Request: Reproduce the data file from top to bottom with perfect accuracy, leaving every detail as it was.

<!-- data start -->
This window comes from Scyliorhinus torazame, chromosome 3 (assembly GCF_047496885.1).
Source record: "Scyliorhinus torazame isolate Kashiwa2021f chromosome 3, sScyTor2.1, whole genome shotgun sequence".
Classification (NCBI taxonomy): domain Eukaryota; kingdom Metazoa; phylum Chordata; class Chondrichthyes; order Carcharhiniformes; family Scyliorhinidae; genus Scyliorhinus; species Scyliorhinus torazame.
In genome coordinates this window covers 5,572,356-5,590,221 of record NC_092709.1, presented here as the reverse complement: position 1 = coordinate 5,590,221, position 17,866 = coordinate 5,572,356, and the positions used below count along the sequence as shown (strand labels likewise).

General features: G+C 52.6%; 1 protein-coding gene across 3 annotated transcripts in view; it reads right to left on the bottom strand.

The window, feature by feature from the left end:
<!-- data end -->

This window comes from Scyliorhinus torazame, chromosome 3 (assembly GCF_047496885.1).
Source record: "Scyliorhinus torazame isolate Kashiwa2021f chromosome 3, sScyTor2.1, whole genome shotgun sequence".
Classification (NCBI taxonomy): domain Eukaryota; kingdom Metazoa; phylum Chordata; class Chondrichthyes; order Carcharhiniformes; family Scyliorhinidae; genus Scyliorhinus; species Scyliorhinus torazame.
In genome coordinates this window covers 5,572,356-5,590,221 of record NC_092709.1, presented here as the reverse complement: position 1 = coordinate 5,590,221, position 17,866 = coordinate 5,572,356, and the positions used below count along the sequence as shown (strand labels likewise).

General features: G+C 52.6%; 1 protein-coding gene across 3 annotated transcripts in view; it reads right to left on the bottom strand.

The window, feature by feature from the left end: